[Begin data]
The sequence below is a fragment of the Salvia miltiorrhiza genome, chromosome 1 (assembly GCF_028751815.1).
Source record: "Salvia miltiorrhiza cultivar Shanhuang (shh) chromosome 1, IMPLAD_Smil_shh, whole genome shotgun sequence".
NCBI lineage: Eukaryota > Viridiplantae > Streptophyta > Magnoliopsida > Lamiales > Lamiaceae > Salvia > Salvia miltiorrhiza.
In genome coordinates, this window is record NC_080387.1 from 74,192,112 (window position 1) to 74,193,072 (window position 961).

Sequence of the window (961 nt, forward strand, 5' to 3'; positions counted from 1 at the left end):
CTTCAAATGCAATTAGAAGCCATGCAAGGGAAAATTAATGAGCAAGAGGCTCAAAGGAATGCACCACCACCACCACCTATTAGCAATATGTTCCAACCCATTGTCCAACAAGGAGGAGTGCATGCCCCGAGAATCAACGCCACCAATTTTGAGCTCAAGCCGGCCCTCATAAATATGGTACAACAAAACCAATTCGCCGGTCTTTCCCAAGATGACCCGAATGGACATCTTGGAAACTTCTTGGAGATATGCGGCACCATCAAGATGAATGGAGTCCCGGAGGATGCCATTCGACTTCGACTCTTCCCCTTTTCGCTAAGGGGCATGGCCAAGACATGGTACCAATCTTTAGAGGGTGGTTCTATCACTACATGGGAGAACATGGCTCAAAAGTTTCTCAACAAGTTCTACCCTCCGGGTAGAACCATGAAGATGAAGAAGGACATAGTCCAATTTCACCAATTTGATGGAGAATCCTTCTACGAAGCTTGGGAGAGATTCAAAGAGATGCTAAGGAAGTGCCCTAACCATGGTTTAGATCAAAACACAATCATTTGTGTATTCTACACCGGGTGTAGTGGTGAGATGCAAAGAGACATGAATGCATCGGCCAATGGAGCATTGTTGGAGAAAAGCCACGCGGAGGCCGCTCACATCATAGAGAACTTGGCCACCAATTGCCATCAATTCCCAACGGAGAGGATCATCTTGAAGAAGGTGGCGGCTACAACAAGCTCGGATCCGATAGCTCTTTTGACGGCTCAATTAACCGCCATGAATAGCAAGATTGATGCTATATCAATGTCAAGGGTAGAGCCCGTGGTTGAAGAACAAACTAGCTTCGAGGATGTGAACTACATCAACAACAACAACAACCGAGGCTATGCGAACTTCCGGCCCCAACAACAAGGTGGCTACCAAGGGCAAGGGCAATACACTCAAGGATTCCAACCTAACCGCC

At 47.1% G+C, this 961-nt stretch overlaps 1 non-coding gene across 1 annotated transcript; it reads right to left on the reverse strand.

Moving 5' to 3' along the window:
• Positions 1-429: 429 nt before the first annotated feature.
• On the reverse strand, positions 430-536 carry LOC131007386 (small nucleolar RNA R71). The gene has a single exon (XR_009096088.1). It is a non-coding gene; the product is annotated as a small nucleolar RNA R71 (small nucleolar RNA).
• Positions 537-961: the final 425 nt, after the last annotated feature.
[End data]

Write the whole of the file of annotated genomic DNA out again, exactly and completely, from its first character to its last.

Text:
The sequence below is a fragment of the Salvia miltiorrhiza genome, chromosome 1 (assembly GCF_028751815.1).
Source record: "Salvia miltiorrhiza cultivar Shanhuang (shh) chromosome 1, IMPLAD_Smil_shh, whole genome shotgun sequence".
NCBI lineage: Eukaryota > Viridiplantae > Streptophyta > Magnoliopsida > Lamiales > Lamiaceae > Salvia > Salvia miltiorrhiza.
In genome coordinates, this window is record NC_080387.1 from 74,192,112 (window position 1) to 74,193,072 (window position 961).

Sequence of the window (961 nt, forward strand, 5' to 3'; positions counted from 1 at the left end):
CTTCAAATGCAATTAGAAGCCATGCAAGGGAAAATTAATGAGCAAGAGGCTCAAAGGAATGCACCACCACCACCACCTATTAGCAATATGTTCCAACCCATTGTCCAACAAGGAGGAGTGCATGCCCCGAGAATCAACGCCACCAATTTTGAGCTCAAGCCGGCCCTCATAAATATGGTACAACAAAACCAATTCGCCGGTCTTTCCCAAGATGACCCGAATGGACATCTTGGAAACTTCTTGGAGATATGCGGCACCATCAAGATGAATGGAGTCCCGGAGGATGCCATTCGACTTCGACTCTTCCCCTTTTCGCTAAGGGGCATGGCCAAGACATGGTACCAATCTTTAGAGGGTGGTTCTATCACTACATGGGAGAACATGGCTCAAAAGTTTCTCAACAAGTTCTACCCTCCGGGTAGAACCATGAAGATGAAGAAGGACATAGTCCAATTTCACCAATTTGATGGAGAATCCTTCTACGAAGCTTGGGAGAGATTCAAAGAGATGCTAAGGAAGTGCCCTAACCATGGTTTAGATCAAAACACAATCATTTGTGTATTCTACACCGGGTGTAGTGGTGAGATGCAAAGAGACATGAATGCATCGGCCAATGGAGCATTGTTGGAGAAAAGCCACGCGGAGGCCGCTCACATCATAGAGAACTTGGCCACCAATTGCCATCAATTCCCAACGGAGAGGATCATCTTGAAGAAGGTGGCGGCTACAACAAGCTCGGATCCGATAGCTCTTTTGACGGCTCAATTAACCGCCATGAATAGCAAGATTGATGCTATATCAATGTCAAGGGTAGAGCCCGTGGTTGAAGAACAAACTAGCTTCGAGGATGTGAACTACATCAACAACAACAACAACCGAGGCTATGCGAACTTCCGGCCCCAACAACAAGGTGGCTACCAAGGGCAAGGGCAATACACTCAAGGATTCCAACCTAACCGCC

At 47.1% G+C, this 961-nt stretch overlaps 1 non-coding gene across 1 annotated transcript; it reads right to left on the reverse strand.

Moving 5' to 3' along the window:
• Positions 1-429: 429 nt before the first annotated feature.
• On the reverse strand, positions 430-536 carry LOC131007386 (small nucleolar RNA R71). The gene has a single exon (XR_009096088.1). It is a non-coding gene; the product is annotated as a small nucleolar RNA R71 (small nucleolar RNA).
• Positions 537-961: the final 425 nt, after the last annotated feature.